York Factory, Canada - Depot

The Depot (GPS 57.002797,-92.304737) is one of the surviving buildings of a Hudson Bay Company fur trade post built in the first half of the 19th century. It is a designated heritage building. Below is the inspection report requested by Parks Canada.

York Factory National Historic Site - general view. (Photo by B. LUCKI)

The Depot was constructed in the 1830’s, roughly on the site of the previous 40 year old Octagon warehouse. The construction was conducted in such a way that the transition from the Octagon to the Depot was done gradually without diminishing the storage capacity of York Factory. Fragments of the Octagon still remain under the Depot. They are of the highest archaeological value. The Depot itself has also significant national importance. It has been declared "Classified" by the Federal Heritage Buildings Review Office because of the major role it played in the operations of the Canadian fur trade. From the 1820s to the 1850s York Factory was the major transshipment link between Britain and Hudson's Bay Facilities in North America. The Depot was its administrative, manufacturing and warehousing core, acting as a storage facility for goods entering and leaving Bay posts in North America.
Since the site was taken over by Parks Canada in 1968, the Depot was stabilized twice. In 1984 major elements of the building wooden foundation were replaced to eliminate the possibility of Depot deformation resulting from a decaying foundation. Rotted window sashes were also replaced to prevent the penetration of rain and snow into the building. This intervention however did not provide adequate conditions for the building and in the late 1980s it was decided that more thorough intervention was required. The work started in 1990 and lasted until 1993. The scope of this work included the replacement of all elements of the Depot foundation system and insulating the permafrost layer directly under the building with a 75 mm layer of high density rigid polystyrene insulation. A layer of 150 mm insulation was also installed around the building extending 2.4 m from the exterior walls. The intention of this intervention was to prevent permafrost melting, to provide stable ground for the Depot and to protect the Octagon remains inside the ice. Some interior columns were replaced or repaired and the roof was coated with rubberized acrilic paint. Eavestrough was installed around the perimeter of the building and in the courtyard.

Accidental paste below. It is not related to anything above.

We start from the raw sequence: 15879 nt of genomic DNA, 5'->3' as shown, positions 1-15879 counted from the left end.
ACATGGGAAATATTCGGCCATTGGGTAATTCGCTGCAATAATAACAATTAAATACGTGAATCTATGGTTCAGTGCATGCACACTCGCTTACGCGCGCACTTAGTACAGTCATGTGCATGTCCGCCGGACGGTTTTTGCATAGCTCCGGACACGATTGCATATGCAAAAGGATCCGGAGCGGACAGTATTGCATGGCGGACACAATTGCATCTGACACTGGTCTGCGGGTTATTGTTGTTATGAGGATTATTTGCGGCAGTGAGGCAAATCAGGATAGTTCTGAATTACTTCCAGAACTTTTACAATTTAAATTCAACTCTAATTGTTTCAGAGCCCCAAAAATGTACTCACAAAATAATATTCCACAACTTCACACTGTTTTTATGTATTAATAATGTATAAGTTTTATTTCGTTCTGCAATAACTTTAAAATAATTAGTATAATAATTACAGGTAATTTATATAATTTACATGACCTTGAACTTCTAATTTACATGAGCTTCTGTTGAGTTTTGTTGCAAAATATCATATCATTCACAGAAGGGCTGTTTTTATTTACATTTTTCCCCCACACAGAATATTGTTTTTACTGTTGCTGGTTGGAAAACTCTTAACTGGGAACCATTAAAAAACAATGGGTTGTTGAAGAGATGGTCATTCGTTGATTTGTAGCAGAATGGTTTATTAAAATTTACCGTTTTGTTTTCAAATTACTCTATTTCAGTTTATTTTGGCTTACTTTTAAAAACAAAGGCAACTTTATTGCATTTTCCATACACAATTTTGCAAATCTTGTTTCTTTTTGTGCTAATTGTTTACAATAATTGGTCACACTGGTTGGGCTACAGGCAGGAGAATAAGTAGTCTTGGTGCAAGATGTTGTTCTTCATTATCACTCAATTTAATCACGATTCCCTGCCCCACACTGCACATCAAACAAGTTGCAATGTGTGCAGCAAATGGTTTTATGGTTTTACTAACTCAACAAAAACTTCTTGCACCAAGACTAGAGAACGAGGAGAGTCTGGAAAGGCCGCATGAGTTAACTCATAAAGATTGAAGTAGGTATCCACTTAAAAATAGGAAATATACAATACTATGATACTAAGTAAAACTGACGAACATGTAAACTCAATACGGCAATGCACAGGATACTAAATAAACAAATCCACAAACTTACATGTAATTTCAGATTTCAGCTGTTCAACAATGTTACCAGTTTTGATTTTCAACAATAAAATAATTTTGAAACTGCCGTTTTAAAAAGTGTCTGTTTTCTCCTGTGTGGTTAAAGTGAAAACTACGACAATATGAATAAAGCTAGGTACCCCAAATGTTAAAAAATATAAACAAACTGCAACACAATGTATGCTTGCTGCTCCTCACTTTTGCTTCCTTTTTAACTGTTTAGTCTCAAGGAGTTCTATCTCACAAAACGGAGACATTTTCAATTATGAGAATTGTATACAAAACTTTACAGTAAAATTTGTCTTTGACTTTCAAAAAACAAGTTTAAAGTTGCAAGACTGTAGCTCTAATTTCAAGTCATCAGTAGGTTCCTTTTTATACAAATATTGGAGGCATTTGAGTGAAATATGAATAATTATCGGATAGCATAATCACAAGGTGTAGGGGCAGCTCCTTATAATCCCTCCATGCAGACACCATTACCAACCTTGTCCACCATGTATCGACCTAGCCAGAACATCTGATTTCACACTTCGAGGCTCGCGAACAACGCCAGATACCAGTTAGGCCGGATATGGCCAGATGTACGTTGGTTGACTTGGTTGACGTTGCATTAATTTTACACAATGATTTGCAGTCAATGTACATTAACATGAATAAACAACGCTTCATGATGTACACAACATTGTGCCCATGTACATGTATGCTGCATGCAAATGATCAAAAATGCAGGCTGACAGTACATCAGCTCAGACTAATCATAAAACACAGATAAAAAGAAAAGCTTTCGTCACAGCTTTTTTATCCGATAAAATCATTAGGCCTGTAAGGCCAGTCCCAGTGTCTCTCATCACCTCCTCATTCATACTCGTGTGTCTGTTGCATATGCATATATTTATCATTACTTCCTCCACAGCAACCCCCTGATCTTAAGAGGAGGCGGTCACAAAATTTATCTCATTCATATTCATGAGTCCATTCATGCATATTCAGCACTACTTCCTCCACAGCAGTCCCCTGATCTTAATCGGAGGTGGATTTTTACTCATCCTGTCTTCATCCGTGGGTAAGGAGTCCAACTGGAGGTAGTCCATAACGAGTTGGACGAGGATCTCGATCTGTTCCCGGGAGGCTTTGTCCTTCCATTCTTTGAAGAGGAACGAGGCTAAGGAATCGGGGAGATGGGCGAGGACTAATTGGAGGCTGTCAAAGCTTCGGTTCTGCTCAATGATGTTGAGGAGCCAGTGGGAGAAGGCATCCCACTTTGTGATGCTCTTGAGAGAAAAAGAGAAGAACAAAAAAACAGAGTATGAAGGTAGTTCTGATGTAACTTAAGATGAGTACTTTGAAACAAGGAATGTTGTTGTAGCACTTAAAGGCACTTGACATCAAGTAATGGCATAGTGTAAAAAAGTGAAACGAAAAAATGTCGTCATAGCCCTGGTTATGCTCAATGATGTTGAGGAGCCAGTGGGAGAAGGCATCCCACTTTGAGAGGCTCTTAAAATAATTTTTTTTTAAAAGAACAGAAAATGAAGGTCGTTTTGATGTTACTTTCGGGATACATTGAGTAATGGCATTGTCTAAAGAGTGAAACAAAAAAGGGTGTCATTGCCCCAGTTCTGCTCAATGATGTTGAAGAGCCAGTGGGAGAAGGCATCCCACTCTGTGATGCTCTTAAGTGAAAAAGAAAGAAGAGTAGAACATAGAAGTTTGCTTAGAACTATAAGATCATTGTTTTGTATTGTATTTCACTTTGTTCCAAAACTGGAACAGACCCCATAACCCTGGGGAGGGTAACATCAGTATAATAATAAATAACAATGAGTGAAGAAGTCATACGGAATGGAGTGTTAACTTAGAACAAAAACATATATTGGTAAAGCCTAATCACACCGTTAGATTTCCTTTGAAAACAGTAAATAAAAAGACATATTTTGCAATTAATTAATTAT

Readings from monitoring equipment installed during the work along with recent inspections of the Depot indicated that the building floors are still moving and the presence of water under the insulation was recorded. A new investigation is planned to determine reasons of present building and soil conditions.
The rubberized roof membrane painted over the original metal shingles requires yearly inspections and re-application every several years in order to work properly. However there is only a limited number of layers that can be applied to the historic shingles. Thereafter the coating will have to be removed. Considering the poor condition of the old metal shingles it is believed that they will not survive such an operation. A new investigation has been launched to determine options for the preservation of the existing metal shingles and upgrading the roof quality to prevent penetration of water into the building.

B. Lucki

York Factory NHS - front elevation of the Depot. (Photo by B. LUCKI)